Angkor continues to fascinate and enchant. It’s many facets include more than the gorgeous temples it is famous for all over the world.
We visited the largest lake in south east Asia called Tonle Sap or Great Lake. It is unusual for two reasons. It changes direction twice a year. During dry season it drains south into the Mekong but during the rainy season it forms a huge lake and drains north. We took a boat ride to the floating villages that move around the lake with the flow of the water and seasons. It was truly life in the raw. The houses were anchored on barges for easy movement and we saw everyday scenes of lazy afternoons in a hammock, cleaning and cooking, washing dishes and clothes and normal household chores. But in a very difficult environment. The local Khmer and refugee Vietnamese live at subsistence level and it is a hard life. We passed a floating church, mosque, market and school.
Cambodian food continues my culinary journey and though it is very good I must profess to favor. Vietnamese.
We drove deep into the Cambodian countryside to visit the 10th century Bantay Srei temple. It’s pink sandstone glowed in the early morning sun.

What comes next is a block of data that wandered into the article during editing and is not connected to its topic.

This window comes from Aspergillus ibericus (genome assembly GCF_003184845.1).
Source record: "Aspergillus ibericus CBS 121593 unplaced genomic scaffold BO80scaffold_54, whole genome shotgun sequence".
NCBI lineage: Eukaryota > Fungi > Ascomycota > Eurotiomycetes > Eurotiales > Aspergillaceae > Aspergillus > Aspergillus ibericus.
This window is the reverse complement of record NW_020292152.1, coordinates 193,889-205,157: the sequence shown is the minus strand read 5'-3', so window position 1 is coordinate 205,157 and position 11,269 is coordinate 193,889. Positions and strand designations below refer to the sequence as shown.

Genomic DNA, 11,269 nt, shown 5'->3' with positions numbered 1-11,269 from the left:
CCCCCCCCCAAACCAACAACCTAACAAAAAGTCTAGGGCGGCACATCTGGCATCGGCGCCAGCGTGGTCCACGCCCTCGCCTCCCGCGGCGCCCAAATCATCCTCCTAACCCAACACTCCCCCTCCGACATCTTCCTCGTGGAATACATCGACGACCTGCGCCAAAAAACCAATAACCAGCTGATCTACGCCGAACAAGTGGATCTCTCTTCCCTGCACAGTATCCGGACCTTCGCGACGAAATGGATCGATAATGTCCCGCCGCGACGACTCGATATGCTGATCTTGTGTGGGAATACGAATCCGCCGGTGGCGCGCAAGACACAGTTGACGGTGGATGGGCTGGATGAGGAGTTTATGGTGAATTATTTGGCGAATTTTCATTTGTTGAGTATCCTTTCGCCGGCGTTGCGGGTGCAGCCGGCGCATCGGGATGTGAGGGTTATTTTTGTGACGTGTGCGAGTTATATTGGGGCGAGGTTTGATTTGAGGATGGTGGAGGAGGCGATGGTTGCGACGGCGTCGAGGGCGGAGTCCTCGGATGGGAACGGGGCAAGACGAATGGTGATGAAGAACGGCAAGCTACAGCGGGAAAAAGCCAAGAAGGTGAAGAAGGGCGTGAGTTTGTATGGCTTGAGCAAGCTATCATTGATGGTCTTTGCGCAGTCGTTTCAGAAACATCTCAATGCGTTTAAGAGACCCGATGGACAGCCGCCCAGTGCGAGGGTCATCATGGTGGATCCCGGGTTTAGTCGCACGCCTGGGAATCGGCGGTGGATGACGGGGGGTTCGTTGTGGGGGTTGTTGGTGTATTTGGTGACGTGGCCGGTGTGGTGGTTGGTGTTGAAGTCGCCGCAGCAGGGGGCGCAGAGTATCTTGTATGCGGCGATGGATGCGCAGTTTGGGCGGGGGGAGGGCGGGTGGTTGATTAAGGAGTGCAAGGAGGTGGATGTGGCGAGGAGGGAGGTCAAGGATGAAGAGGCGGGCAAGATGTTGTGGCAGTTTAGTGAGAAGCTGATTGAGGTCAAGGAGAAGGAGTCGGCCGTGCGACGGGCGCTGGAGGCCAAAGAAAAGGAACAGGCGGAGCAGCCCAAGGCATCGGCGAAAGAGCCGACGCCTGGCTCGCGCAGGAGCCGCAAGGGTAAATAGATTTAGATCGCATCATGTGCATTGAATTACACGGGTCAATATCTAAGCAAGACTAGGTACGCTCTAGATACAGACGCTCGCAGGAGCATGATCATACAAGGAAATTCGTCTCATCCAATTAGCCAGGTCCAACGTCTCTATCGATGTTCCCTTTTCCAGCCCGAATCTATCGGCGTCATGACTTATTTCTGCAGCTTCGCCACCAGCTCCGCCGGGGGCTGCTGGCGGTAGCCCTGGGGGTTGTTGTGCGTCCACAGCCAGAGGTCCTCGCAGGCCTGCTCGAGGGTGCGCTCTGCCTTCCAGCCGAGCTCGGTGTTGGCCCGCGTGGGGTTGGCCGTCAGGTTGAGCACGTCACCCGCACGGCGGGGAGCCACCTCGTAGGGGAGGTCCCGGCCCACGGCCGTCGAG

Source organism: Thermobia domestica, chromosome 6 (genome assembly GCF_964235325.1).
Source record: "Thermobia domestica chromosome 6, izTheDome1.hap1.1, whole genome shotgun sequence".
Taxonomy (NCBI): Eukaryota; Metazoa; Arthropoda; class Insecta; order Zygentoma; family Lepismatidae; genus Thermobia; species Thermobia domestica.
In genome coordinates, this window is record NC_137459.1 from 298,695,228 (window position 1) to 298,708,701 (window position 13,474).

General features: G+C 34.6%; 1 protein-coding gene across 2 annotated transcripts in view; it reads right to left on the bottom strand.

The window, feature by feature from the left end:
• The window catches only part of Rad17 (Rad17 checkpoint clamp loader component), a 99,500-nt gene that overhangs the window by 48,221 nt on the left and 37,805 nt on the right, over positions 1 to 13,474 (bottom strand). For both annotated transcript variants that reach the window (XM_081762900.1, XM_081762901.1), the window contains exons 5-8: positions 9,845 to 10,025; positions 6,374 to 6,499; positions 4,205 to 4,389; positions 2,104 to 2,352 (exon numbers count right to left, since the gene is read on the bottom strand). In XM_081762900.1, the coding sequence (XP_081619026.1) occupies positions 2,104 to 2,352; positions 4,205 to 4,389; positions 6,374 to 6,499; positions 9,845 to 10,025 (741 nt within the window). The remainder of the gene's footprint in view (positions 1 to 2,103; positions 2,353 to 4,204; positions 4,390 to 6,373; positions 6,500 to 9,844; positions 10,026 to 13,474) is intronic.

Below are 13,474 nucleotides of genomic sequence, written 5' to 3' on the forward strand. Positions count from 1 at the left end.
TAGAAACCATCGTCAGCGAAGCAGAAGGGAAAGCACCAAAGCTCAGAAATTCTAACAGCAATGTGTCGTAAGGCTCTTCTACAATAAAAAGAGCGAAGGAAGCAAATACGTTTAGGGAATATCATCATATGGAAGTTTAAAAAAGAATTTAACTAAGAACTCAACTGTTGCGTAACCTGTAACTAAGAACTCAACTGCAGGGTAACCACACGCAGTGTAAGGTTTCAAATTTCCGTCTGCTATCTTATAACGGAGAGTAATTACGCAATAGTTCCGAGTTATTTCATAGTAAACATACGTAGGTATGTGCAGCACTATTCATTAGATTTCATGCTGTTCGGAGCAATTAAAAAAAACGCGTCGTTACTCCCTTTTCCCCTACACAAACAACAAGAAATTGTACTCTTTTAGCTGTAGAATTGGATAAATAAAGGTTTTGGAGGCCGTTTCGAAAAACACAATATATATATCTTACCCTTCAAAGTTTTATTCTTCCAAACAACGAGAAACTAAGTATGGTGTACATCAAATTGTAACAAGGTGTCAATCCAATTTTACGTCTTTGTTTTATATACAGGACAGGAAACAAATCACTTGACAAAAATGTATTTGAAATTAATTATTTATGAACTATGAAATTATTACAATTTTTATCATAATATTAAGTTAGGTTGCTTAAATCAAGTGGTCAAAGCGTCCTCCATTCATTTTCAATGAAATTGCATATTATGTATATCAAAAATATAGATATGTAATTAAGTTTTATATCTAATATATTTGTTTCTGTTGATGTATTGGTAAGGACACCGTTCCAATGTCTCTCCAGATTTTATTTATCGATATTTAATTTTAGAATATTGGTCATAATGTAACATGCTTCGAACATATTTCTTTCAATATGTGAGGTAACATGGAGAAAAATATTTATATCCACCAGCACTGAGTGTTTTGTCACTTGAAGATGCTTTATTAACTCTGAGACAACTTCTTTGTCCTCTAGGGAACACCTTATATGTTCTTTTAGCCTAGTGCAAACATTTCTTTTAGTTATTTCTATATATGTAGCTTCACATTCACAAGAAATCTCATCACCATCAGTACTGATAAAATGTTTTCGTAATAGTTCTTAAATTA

We heard the story of the Khmer Rouge and it was difficult to picture the peaceful rice paddies and gorgeous vistas with the killing fields of Pol Pot. The Cambodians have done an awe inspiring and heroic effort of re building their nation after 15+ years of massacre of intellectuals, doctors, teachers and professionals. Education is now mandatory for every child.
The Beng Mealea temples have only opened recently to travelers. I have to admit to some apprehension walking the extensive grounds as they were just declared free of land mines. They are still clearing thousands of land mines all over the country and apparently have over 70% to go. This complex has not been restored and it was heart breaking to hear our guide wish for funds to be devoted to education and helping the poor vs restoration. The jungle has taken over and it was awe inspiring to see trees assert their dominance over mere man made structures that in most places were rubble and piles of stones.
Cambodian life in the villages continues at an unhurried space. Amidst all the usual accoutrements of everyday life it was hilarious to see gas being sold in old Johnnie Walker black label bottles.
I am humbled at what Cambodia has endured and what it has achieved in only 20+ years. The United Nations only rescued Cambodia in the late 80’s and it was a devastated nation. The spirit of the people and their generosity to
visitors is amazing in light of what they have endured. I am truly fortunate to visit and get to know them, even if it’s for so brief an interlude.
Adios till next time!!!